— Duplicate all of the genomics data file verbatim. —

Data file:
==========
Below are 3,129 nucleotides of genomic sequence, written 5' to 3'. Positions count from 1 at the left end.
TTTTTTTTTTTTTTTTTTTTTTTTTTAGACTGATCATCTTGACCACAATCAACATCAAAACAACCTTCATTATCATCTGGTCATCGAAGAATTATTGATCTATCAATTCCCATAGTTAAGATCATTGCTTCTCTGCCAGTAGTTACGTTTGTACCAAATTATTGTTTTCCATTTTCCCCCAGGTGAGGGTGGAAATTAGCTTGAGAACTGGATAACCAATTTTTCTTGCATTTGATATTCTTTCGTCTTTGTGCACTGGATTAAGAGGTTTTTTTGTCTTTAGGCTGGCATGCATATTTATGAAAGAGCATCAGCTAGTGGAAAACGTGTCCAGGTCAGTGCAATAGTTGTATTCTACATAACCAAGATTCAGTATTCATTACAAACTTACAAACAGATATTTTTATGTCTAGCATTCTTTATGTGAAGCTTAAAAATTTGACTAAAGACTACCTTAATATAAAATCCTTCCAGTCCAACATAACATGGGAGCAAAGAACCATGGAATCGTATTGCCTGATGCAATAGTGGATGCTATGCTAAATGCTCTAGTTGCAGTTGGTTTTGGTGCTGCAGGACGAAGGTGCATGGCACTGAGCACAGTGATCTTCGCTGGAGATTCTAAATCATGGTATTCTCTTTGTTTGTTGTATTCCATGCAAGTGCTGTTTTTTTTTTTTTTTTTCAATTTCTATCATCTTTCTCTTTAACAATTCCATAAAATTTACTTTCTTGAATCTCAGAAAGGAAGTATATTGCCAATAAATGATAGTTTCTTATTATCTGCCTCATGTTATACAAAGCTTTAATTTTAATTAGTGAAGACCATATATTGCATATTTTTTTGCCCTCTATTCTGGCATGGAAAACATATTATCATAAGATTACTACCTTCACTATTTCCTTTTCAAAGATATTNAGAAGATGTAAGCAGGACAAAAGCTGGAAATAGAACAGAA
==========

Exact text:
Below are 3,129 nucleotides of genomic sequence, written 5' to 3'. Positions count from 1 at the left end.
TTTTTTTTTTTTTTTTTTTTTTTTTTAGACTGATCATCTTGACCACAATCAACATCAAAACAACCTTCATTATCATCTGGTCATCGAAGAATTATTGATCTATCAATTCCCATAGTTAAGATCATTGCTTCTCTGCCAGTAGTTACGTTTGTACCAAATTATTGTTTTCCATTTTCCCCCAGGTGAGGGTGGAAATTAGCTTGAGAACTGGATAACCAATTTTTCTTGCATTTGATATTCTTTCGTCTTTGTGCACTGGATTAAGAGGTTTTTTTGTCTTTAGGCTGGCATGCATATTTATGAAAGAGCATCAGCTAGTGGAAAACGTGTCCAGGTCAGTGCAATAGTTGTATTCTACATAACCAAGATTCAGTATTCATTACAAACTTACAAACAGATATTTTTATGTCTAGCATTCTTTATGTGAAGCTTAAAAATTTGACTAAAGACTACCTTAATATAAAATCCTTCCAGTCCAACATAACATGGGAGCAAAGAACCATGGAATCGTATTGCCTGATGCAATAGTGGATGCTATGCTAAATGCTCTAGTTGCAGTTGGTTTTGGTGCTGCAGGACGAAGGTGCATGGCACTGAGCACAGTGATCTTCGCTGGAGATTCTAAATCATGGTATTCTCTTTGTTTGTTGTATTCCATGCAAGTGCTGTTTTTTTTTTTTTTTTTCAATTTCTATCATCTTTCTCTTTAACAATTCCATAAAATTTACTTTCTTGAATCTCAGAAAGGAAGTATATTGCCAATAAATGATAGTTTCTTATTATCTGCCTCATGTTATACAAAGCTTTAATTTTAATTAGTGAAGACCATATATTGCATATTTTTTTGCCCTCTATTCTGGCATGGAAAACATATTATCATAAGATTACTACCTTCACTATTTCCTTTTCAAAGATATTNAGAAGATGTAAGCAGGACAAAAGCTGGAAATAGAACAGAA